The recent Supreme Court decisions on the Defense of Marriage Act (DOMA) and California’s Proposition 8 are landmark rulings that will play part in defining an era. It remains to be seen whether upcoming reforms will further consolidate federal power or grant autonomy to the states, but these rulings are largely a step in the right direction.
Now that the door has been opened to this kind of recognition, there’s only one more logical step that will need to be taken to prevent any further valid claims of discrimination: legalizing bigamy.
“Slippery slope argument,” you cry, “that’ll never happen!” You’d be wrong.
Consider this Buzzfeed piece where they interviewed Joe Darger, a Utah-based polygamist, who is celebrating the Supreme Court decision as a victory for his lifestyle:
“We’re very happy with it… I think [the court] has taken a step in correcting some inequality, and that’s certainly something that’s going to trickle down and impact us.”
Noting that the court found the Defense of Marriage Act unconstitutional because the law denied marriage rights to a specific class of people, Darger said, “Our very existence has been classified as criminal… and I think the government needs to now recognize that we have a right to live free as much as anyone else.”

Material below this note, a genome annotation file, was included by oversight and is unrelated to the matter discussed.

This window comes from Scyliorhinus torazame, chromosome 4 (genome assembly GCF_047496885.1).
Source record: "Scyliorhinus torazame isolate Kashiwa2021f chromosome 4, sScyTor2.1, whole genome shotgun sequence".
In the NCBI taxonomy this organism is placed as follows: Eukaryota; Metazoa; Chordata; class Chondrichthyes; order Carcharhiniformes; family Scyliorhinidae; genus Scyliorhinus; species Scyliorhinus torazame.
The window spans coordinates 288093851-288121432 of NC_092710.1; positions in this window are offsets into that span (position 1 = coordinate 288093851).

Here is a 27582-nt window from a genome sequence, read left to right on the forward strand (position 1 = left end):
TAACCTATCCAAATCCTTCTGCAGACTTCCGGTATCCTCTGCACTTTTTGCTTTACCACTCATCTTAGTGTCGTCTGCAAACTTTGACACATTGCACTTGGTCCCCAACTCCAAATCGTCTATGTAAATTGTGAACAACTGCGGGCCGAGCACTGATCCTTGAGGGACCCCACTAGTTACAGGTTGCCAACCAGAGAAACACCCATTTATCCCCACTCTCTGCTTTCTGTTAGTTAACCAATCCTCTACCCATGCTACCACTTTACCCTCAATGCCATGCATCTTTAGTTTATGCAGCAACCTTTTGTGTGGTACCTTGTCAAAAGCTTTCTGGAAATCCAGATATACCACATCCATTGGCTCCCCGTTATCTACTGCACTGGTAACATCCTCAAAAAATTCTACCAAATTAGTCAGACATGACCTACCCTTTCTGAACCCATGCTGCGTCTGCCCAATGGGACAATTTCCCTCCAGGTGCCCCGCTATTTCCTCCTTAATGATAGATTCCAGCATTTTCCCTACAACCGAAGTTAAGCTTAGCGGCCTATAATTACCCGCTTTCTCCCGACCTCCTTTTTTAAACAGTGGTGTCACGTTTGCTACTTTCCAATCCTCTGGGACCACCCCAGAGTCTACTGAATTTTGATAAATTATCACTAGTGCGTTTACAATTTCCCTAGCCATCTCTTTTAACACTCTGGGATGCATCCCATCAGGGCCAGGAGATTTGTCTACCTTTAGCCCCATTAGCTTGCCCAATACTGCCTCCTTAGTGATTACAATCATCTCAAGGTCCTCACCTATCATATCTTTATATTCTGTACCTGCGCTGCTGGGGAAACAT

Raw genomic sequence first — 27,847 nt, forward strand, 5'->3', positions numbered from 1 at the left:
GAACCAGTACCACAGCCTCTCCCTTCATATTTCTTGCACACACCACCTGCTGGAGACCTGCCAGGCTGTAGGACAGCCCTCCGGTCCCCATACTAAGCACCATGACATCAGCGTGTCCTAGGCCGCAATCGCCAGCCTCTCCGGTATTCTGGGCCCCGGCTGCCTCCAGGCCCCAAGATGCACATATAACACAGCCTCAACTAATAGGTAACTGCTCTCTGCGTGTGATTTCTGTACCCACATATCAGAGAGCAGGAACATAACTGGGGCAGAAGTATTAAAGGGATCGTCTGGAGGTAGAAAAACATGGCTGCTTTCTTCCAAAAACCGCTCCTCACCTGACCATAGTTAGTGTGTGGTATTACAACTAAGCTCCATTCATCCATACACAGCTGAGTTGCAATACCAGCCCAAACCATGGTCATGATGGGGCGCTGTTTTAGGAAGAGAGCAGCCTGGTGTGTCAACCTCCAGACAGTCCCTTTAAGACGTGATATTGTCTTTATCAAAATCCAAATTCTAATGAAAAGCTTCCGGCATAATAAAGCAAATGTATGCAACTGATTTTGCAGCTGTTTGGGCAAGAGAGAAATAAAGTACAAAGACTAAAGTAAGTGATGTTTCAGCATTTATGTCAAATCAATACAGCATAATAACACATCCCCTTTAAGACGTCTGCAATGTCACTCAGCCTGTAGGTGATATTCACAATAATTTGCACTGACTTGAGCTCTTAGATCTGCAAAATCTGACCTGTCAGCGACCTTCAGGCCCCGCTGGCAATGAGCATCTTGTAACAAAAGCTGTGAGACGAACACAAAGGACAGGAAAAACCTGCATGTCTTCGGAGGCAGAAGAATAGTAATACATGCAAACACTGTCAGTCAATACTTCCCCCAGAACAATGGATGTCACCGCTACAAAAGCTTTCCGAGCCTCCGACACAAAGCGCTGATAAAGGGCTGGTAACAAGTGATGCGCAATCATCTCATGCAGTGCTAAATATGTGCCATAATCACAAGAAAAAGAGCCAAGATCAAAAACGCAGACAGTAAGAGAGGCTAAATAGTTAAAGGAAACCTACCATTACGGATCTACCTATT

The man makes a strong argument that is difficult to deny. For years, gay rights advocates have criticized proponents of heterosexual marriage laws for discriminating against them by declaring their relationships as superior. This is almost precisely the rationale the Supreme Court took in striking down Section 3 of DOMA to include gay couples. Logically, why should we stop here?
This does not mean that the step after polygamy is bestiality, incest, or pedophilia. These acts involve coercion principles that cannot be reconciled with modern law, beyond the fact that a vast majority in our society finds these acts deplorable and would not stand for their decriminalization.
These charts from the Wall Street Journal illustrate how public opinion on gay marriage has shifted dramatically over a short period of time. When the polygamist community begins to demand inclusion and equality, it will require similar fervor that is found in the gay rights debate, and may change public opinion in a similar way. Whether society embraces the lifestyle as it has that of gay citizens is a question all its own.
As for libertarians, the polygamy question should only further propel the argument that government shouldn’t be involved in any marriages in the first place. Particularly on the federal level, governments do not have the authority to regulate personal, contractual relationships such as these. Maybe it will take polygamist activism in the public spotlight for society at large to accept this argument and lessen government influence in our daily lives.Published in